Editorial: Remember Martin Lee Anderson
"Does anyone remember Martin Lee Anderson?"
That's the question being asked by the First Amendment Foundation in Tallahassee, and it says all you really need
to know about a proposal in the Florida Legislature to shut down public access to law enforcement videos that "depict
or record the killing of a person."
It's a bad bill, part of a continual legislative effort to shield government actions from public view.
At first blush, no doubt some would say it's a good idea to keep such sensitive images out of public view.
But the First Amendment Foundation is the chief watchdog over Florida residents' right to know what their state and
local governments are doing in their name. And the foundation points out that it was a surveillance video tape of
events leading to the death of the 14-year-old in a "boot camp" in Panama City, designed to rehabilitate wayward
teens, that led to major reforms, including the closing of the camps.
Anderson was sent to the camp after taking his grandmother's car on a "joyride." It violated probation he was on for
various other juvenile offenses.
At the camp, Anderson was deemed "uncooperative" after refusing to complete a required mile run within two hours
of being admitted. He was soon dead after a beating administered while guards and a nurse watched. At the end,
guards held their hands over his mouth in an attempt to revive him by getting him to inhale ammonia from a tablet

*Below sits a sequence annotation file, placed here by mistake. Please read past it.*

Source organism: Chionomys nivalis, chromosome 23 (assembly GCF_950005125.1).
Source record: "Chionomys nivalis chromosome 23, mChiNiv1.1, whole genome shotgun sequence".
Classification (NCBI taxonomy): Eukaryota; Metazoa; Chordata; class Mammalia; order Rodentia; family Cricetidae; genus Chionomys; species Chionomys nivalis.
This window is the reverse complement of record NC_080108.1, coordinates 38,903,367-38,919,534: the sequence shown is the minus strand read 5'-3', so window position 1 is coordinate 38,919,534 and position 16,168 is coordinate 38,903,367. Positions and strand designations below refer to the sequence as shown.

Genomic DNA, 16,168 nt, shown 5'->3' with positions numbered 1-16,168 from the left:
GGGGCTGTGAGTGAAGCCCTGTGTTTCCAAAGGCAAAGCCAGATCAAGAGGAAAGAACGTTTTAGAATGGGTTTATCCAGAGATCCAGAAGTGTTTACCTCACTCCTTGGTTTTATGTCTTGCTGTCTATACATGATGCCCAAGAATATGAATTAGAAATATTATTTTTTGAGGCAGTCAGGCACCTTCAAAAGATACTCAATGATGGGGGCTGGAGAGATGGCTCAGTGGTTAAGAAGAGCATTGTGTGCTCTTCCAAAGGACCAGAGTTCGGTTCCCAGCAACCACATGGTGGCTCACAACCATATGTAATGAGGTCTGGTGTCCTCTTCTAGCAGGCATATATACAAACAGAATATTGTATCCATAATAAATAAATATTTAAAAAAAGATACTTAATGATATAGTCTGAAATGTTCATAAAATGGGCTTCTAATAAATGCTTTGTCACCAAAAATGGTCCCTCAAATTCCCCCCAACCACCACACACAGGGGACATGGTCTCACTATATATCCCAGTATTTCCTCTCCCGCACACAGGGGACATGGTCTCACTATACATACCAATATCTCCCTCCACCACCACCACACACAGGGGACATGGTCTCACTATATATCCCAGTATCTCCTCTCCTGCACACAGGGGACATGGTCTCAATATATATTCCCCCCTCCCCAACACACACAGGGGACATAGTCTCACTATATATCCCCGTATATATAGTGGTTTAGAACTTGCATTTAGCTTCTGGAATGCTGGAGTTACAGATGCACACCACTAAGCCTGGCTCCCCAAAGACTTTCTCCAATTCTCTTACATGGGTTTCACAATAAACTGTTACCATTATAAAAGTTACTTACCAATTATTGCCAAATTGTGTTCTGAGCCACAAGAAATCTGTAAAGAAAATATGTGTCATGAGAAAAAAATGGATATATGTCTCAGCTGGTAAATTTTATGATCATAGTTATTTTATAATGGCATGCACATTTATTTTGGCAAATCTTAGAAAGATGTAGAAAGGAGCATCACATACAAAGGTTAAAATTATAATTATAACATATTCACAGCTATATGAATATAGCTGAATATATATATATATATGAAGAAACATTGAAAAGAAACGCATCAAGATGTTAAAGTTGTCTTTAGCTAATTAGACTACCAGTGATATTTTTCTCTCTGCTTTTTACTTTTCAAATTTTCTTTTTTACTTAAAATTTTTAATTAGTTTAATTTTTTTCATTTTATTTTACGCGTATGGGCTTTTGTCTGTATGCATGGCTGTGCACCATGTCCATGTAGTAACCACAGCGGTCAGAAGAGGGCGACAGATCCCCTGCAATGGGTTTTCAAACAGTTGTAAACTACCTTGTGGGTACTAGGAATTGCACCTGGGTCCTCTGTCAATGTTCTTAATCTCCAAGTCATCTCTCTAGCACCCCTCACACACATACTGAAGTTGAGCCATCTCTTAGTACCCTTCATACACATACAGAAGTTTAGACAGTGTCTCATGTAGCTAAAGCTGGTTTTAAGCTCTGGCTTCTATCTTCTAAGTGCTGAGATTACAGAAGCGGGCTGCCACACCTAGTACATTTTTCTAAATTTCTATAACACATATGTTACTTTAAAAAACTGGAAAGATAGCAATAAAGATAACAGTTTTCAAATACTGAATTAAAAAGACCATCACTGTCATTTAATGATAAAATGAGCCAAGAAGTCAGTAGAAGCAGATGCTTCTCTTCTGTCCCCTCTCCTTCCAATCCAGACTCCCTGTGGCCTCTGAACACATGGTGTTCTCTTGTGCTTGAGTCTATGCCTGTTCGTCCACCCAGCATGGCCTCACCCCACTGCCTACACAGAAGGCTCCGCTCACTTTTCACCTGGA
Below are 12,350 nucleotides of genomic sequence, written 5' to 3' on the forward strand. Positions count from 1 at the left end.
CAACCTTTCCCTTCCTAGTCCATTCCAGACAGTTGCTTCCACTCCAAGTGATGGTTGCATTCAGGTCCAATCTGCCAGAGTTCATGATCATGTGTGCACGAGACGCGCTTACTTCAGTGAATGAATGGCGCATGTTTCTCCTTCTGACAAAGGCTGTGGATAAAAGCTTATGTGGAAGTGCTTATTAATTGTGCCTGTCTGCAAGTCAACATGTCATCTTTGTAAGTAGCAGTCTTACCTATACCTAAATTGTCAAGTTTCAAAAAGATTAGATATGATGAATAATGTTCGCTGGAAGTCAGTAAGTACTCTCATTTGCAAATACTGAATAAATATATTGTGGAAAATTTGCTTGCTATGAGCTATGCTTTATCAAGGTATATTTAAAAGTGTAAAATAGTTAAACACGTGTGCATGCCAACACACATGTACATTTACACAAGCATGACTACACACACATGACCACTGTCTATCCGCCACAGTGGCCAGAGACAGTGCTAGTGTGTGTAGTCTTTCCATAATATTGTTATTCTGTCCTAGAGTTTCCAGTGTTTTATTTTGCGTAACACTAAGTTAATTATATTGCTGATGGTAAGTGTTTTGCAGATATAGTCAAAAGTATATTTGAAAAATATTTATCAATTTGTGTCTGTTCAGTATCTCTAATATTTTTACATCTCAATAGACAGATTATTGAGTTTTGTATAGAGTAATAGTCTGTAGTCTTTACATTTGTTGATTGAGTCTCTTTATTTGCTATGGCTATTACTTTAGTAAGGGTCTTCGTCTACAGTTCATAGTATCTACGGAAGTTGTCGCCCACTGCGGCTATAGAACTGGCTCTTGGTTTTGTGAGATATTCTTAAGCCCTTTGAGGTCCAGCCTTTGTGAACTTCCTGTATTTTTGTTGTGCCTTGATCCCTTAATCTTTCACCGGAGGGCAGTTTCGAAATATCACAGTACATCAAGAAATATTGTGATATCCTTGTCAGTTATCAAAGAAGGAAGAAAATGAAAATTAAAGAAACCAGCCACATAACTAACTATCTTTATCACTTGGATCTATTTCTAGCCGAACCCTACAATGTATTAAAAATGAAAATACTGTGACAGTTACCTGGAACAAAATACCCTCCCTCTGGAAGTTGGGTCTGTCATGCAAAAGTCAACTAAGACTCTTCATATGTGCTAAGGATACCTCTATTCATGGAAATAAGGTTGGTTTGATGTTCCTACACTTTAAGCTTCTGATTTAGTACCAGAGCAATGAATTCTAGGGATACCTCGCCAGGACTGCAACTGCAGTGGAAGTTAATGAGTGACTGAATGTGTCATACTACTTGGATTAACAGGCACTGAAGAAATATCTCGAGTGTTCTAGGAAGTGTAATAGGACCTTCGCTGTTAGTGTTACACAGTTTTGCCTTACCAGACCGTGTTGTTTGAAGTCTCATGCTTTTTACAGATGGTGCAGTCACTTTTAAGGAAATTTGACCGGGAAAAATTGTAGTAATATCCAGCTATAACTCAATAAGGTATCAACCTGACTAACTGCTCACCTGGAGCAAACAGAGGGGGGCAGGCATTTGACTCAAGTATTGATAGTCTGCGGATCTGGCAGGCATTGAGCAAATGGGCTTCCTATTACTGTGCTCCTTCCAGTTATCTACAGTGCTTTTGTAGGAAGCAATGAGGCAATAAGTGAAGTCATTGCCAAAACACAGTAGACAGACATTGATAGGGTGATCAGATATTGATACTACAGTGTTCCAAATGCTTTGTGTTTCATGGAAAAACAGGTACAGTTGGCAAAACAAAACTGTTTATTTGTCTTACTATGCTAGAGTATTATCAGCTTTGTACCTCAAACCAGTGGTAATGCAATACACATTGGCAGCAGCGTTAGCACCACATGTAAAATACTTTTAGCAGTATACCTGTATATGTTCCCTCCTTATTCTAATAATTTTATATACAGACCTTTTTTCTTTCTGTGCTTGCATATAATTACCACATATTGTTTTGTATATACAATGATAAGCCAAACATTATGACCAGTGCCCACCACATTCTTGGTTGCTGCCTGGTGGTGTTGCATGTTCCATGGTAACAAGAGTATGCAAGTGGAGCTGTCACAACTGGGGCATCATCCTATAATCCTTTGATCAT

through his nose.
According to a news report, "The local sheriff said on the day of the incident that Anderson simply collapsed during
the run, and the local coroner ruled that (Anderson) died of natural causes. ...
"The case might have all gone away — except for those surveillance cameras. Robert Anderson, the teenager's
father, said that 'everything had been shoved right up under the rug. Martin Anderson would have been forgot about
if it wouldn't have been for this tape.'
"The tape was eventually released, and after it was widely played on television and the Internet, there was a public
outcry, and a second autopsy followed. Prosecutors believe that this second autopsy showed that Anderson did
indeed die because of the incident: He had been suffocated to death."
Those involved were eventually cleared of manslaughter charges, but the only thing that kept the incident from being
covered up entirely was the tape. Without it, the public would have remained in the dark, no one would have been
held accountable — and perhaps more teenagers would have died.